'Mess' awaits Swedish courts as judges retire

The Local
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'Mess' awaits Swedish courts as judges retire

Sweden is struggling to fill vacancies left by a wave of retiring baby boom-era judges, especially in the country's smaller towns, prompting fears that younger judges will make a "mess" in the country's courts of appeal.


One in ten judges currently working in Sweden will retire within the next four years, with about 23 percent of judges already in their sixties, according to figures from the Swedish court system. As a result, many judges who are already retired are occasionally pulling shifts to fill in the staffing gaps, Sveriges Radio (SR) reported on Tuesday.

"The Swedish courts system lives and dies with its pensioners," Conny Jörneklint, legal counsel at Kalmar District Court (tingsrätt), told The Local.

Jörneklint warned that the impending generational shift could also affect how Swedish law is interpreted, especially in the regional courts of appeals (hovrätt). New graduates know the letter of the law, he pointed out, but have no real-life experience.

"If all court of appeals judges end up being young, we'll have a mess on our hands because they are more likely to overturn district court rulings," said Jörneklint.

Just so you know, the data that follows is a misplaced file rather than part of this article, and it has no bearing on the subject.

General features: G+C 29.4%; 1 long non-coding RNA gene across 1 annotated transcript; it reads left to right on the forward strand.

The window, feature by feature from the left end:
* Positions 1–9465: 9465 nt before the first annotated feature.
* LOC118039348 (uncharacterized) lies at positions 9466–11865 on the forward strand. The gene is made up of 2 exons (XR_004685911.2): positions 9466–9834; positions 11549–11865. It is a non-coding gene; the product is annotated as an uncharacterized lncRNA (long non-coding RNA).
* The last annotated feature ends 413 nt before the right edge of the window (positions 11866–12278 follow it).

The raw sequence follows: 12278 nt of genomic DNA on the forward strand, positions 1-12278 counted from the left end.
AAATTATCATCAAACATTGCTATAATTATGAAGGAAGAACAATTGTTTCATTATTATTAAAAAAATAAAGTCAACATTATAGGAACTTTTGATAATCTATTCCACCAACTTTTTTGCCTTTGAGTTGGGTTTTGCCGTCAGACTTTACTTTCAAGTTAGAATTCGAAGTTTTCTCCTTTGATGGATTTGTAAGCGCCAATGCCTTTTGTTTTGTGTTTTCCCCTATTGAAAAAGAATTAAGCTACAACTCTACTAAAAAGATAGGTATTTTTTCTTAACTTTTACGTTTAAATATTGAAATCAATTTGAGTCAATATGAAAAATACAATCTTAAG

"Young judges more often interpret the law on a theoretical level and we already see that appeals court overturn district court rulings 50 percent of the time."

At the Kalmar district court in southern Sweden, Jörneklint is sifting through applications for two judge vacancies.

"Many of them are too young," he said. "So they instead go to Stockholm and work for the government ministries, but by the time they are professionally mature enough to become judges they've built an entire life for themselves up there."

Jörneklint added that because wages for judges are the same across the entire country, the courts in smaller towns cannot bate talent by waving a fatter pay check in potential candidates' direction.

Sanna Håkansson

Follow Sanna on Twitter here


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